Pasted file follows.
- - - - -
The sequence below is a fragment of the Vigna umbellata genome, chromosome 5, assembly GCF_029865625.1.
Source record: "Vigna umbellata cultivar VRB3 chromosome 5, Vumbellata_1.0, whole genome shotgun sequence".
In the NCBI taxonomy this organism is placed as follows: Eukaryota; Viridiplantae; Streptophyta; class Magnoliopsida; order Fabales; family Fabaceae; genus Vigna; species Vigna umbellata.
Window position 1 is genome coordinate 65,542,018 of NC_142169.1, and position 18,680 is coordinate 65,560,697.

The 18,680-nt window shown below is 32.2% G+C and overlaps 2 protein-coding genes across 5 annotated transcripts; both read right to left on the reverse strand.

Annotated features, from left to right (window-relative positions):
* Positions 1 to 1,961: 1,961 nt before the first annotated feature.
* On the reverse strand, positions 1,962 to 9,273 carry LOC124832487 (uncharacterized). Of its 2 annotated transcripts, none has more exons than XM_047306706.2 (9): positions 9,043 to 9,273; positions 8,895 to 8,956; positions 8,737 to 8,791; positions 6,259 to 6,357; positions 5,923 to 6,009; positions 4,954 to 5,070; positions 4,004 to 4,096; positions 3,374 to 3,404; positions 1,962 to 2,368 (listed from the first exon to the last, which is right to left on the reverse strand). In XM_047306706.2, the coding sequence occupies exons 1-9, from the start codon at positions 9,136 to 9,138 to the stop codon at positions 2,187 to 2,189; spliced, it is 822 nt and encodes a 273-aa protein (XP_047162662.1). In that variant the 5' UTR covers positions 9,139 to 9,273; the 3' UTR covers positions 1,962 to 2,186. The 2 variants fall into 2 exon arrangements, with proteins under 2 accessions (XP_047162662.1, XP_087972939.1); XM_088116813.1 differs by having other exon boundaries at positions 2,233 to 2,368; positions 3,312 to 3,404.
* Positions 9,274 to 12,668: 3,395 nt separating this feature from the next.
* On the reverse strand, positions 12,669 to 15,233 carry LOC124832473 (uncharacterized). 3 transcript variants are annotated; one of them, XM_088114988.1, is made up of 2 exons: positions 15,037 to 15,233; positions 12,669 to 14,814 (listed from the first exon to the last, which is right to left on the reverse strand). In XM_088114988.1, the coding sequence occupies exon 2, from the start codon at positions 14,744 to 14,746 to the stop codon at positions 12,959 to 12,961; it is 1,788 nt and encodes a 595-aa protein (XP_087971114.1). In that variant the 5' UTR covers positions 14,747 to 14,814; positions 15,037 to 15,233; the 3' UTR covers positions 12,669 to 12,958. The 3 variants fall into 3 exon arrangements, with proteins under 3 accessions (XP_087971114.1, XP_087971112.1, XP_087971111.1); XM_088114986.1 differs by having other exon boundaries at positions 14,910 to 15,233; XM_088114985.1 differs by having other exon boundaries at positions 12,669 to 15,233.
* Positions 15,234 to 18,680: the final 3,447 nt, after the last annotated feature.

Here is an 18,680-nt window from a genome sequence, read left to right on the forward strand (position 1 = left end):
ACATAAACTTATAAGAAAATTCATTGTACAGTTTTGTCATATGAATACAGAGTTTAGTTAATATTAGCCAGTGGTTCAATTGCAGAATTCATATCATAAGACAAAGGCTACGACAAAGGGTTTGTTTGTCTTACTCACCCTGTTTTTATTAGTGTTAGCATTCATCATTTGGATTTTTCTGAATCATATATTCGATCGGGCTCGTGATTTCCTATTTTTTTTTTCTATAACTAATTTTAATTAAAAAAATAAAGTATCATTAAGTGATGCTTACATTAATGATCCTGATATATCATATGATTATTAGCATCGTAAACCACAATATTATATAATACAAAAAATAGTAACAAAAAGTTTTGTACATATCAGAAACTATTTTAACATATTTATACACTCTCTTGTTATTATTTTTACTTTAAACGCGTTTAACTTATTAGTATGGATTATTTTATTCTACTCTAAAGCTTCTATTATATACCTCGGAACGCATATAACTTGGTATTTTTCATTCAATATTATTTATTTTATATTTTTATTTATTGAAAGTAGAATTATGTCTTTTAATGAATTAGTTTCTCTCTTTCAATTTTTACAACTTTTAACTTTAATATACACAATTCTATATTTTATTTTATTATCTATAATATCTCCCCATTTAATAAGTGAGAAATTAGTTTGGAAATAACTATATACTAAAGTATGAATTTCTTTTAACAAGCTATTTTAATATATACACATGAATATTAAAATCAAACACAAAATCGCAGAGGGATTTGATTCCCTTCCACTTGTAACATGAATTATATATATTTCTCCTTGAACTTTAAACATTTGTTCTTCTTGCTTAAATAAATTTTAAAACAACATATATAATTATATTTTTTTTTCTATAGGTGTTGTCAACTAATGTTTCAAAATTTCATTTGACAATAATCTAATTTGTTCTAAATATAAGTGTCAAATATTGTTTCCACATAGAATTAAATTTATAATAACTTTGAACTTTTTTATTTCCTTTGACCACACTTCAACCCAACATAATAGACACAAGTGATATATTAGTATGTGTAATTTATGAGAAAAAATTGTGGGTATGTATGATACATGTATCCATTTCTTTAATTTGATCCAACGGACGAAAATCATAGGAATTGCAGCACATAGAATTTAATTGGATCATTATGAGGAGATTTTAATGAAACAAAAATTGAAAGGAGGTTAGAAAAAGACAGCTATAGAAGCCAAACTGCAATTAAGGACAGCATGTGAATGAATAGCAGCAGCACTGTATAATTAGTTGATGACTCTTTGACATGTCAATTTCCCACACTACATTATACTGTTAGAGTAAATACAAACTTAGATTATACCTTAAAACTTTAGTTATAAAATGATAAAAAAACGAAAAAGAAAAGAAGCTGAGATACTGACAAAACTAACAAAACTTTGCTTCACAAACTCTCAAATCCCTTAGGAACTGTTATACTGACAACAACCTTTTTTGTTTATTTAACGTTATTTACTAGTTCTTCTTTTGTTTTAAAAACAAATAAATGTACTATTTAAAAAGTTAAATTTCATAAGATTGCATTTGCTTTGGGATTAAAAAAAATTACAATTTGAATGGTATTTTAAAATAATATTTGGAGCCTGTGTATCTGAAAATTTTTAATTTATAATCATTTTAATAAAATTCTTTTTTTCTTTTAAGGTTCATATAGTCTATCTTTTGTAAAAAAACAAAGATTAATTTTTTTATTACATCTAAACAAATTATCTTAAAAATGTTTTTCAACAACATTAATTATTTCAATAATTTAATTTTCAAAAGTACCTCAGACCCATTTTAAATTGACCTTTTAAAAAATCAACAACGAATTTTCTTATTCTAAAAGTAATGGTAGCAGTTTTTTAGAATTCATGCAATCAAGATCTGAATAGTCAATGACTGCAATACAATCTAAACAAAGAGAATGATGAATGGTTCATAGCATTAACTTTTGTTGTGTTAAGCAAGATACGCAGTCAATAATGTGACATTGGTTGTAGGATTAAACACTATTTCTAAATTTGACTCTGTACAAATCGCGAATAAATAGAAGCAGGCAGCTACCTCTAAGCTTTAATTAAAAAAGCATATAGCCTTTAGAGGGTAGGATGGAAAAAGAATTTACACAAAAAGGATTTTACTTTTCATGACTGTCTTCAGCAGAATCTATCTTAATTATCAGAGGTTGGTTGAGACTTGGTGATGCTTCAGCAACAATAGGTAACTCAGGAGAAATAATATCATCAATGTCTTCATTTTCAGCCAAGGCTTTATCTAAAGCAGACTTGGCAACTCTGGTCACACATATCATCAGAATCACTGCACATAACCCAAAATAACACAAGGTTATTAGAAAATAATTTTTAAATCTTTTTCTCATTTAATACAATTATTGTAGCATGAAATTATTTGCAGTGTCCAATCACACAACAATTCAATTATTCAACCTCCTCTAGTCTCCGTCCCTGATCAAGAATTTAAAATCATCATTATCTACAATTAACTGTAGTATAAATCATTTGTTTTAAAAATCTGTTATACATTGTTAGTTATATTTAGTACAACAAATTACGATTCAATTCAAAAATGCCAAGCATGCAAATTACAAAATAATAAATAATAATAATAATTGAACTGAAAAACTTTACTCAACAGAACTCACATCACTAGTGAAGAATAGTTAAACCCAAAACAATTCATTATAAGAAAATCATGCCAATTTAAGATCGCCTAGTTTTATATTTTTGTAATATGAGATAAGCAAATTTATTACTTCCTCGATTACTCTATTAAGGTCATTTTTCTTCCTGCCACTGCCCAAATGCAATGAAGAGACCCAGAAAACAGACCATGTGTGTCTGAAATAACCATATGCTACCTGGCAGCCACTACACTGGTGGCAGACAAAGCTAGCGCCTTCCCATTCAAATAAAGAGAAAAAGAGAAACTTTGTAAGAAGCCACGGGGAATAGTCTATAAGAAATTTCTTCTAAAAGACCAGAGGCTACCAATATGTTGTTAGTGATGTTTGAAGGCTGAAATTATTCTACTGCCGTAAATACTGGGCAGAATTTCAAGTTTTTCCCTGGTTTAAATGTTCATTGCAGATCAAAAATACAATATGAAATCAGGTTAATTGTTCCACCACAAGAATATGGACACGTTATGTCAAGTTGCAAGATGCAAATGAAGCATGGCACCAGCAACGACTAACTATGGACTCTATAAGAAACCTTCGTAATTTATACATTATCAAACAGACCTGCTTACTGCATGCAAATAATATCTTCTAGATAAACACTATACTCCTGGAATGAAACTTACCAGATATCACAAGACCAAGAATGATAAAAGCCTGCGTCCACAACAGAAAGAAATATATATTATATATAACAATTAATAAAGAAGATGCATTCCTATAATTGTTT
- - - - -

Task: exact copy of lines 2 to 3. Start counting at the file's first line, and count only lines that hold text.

Source record: "Vigna umbellata cultivar VRB3 chromosome 5, Vumbellata_1.0, whole genome shotgun sequence".
In the NCBI taxonomy this organism is placed as follows: Eukaryota; Viridiplantae; Streptophyta; class Magnoliopsida; order Fabales; family Fabaceae; genus Vigna; species Vigna umbellata.